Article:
Panel Paper: Paid Family Leave: Supporting Work Stability Among Lower Income Mothers

Friday, November 9, 2018
8223 - Lobby Level (Marriott Wardman Park)

*Names in bold indicate Presenter

Pamela Winston, Lauren Antelo and Rashaun Bennett, U.S. Department of Health and Human Services

Around the time of childbirth, low-income families are at particular risk of falling into poverty for reasons including mothers’ separation from work. Passage of the 1996 Personal Responsibility and Work Opportunity Reconciliation Act (also known as Welfare Reform), with its time limits and work requirements, set the expectation that poor and low-income parents with young children work in the labor market. Paid Family Leave (PFL)—in the states that have it—provides a short period of partially subsidized wages to new parents so they can afford to take time off to care for and bond with their child. Research indicates that PFL is associated with higher rates of post-birth work attachment among mothers and higher rates of return to their prior employers, including among lower wage mothers. The President’s FY 2019 budget includes a proposal for PFL for new parents.

The DHHS Office of the Assistant Secretary for Planning and Evaluation (ASPE), Office of Human Services Policy, is conducting a qualitative study to better understand factors that facilitate—and inhibit—lower income mothers’ returns to work following childbirth and the role of PFL. It is analyzing the relationship between returns to work after childbirth, the use of PFL, and the role of informal and formal child care, among other factors. Focus groups and interviews with lower income mothers of young children are addressing topics including:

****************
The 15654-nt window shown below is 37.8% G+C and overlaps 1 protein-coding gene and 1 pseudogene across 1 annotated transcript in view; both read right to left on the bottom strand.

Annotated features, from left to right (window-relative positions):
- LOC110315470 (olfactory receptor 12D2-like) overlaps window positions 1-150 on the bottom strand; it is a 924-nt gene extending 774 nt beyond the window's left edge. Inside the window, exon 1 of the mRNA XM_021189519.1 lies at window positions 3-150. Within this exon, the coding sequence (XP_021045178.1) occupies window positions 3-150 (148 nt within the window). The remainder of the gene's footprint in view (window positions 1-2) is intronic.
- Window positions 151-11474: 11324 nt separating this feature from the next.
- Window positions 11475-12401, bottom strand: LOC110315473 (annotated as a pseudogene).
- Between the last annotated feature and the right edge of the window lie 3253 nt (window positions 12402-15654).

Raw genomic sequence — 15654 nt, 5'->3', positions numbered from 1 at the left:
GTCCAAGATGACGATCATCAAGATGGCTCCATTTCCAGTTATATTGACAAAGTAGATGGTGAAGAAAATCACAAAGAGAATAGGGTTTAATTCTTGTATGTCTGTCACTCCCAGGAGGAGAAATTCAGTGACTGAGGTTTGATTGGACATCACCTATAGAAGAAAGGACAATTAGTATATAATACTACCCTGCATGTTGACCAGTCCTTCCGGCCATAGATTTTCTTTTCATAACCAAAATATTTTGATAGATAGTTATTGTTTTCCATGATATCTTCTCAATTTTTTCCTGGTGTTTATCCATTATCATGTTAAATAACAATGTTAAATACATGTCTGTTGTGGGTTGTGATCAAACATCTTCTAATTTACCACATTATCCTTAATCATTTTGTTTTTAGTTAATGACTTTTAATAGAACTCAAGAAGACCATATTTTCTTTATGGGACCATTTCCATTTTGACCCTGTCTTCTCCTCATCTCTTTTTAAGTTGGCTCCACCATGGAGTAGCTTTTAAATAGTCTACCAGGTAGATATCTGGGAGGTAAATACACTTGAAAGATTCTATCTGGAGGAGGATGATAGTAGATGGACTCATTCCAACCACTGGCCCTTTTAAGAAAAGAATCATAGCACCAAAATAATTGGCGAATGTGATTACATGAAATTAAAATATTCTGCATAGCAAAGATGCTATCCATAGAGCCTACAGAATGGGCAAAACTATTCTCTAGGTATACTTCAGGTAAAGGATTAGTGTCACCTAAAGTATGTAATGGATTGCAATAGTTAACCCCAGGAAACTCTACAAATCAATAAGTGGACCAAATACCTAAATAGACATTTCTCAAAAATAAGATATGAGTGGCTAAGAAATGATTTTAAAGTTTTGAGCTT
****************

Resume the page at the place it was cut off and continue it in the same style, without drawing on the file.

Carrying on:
Mothers’ use of PFL

  • Attachment to work and their pre-birth employers
  • Specific reasons for—and facilitators of—returning to work
  • Challenges to returning to work
  • Actions taken related to work and child care arrangements after childbirth, and
  • Other experiences with PFL as a work support.

A total of about 65 mothers of young children, below the area household median income, are participating in focus groups or being interviewed in the three states with the longest-established PFL programs: California, New Jersey, and Rhode Island. These states take varying approaches to PFL, such as differing income and work eligibility requirements, wage-replacement levels, and lengths of leave. The qualitative data collection is being conducted by contractors (Mission Analytics Group and CAI), and ASPE Human Services Policy staff is analyzing the data and producing reports. The study is also informed by a review of the literature on paid family leave and work attachment. It builds on a prior ASPE study exploring experiences with PFL as a family support among lower wage working mothers in California.

The team is conducting data collection in the spring of 2018, and the data is being analyzed into the summer. A study report is expected late summer. Early findings identify a range of barriers to continued employment that lower income mothers face, both before and after childbirth, and suggest several potential policy levers to lessen these barriers.